Other interesting questions concerned how you can make employees write content. Tom advised engaging those employees first, who are already active in social media or are active writers. Others will get interested in following their example. If there is no one else active in the company besides you, you need to be the example. I have also found it useful to offer hands-on help and start with small steps. Help the employees to create powerful social media profiles, and create small tasks (e.g. one tweet per week) and teach them how to complete the task gradually.“Do you know that content is 561% more shared by individuals than by company accounts?”Overall, employer branding is not measured enough. Great tip! It is beneficial to measure what the individual people do and not just the organisational metrics. It can be, for example, an NPS about how many people would like to become advocates. This may not always be the best option, so tracking individual activities (and what kind of engagement they get) is also a good possibility. Do you know that content is 561% more shared by individuals than by company accounts?
By the way; Tom Laine writes interesting blogs, so take a look at them to learn more about Employer Branding and Social Media!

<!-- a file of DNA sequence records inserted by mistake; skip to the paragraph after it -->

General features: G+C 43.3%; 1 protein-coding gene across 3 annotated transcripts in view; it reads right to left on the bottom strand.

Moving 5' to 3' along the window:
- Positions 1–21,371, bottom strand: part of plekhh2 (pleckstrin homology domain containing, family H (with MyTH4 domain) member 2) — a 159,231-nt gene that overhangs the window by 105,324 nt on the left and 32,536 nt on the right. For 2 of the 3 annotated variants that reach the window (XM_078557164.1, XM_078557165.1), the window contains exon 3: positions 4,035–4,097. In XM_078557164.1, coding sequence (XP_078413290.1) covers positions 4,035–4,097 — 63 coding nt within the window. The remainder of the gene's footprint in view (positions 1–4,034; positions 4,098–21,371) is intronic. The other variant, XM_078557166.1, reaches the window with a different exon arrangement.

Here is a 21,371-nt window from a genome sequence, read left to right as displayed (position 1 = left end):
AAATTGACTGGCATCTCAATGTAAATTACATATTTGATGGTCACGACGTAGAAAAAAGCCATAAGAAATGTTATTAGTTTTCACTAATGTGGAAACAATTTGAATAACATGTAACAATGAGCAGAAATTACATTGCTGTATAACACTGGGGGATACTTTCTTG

We had an opportunity to present our company in the event. Our CEO, Saku Valkama, took the floor on Friday and shared our mission – to bring the human touch back to recruitment. We do it with our Virtual Recruitment Assistant, which enables companies to send automatic status updates and personalised feedback messages to all job candidates. Artificial Intelligence makes this possible, even with hundreds of candidates – and without using an extra time. Candidates benefit by knowing how the process goes forward and being able to improve their skills and documents based on the feedback. We treat every job application like a love letter. Let’s all appreciate the time candidates have used in applying for your company – they so deserve it!
An amazing event! Thank you, Aki Kakko, and all the other organizers. See you next year again!
P.S. If you are interested in these type of unconferences, don’t wait for the next year, but attend a similar event in some other countries. HRU is all around the world.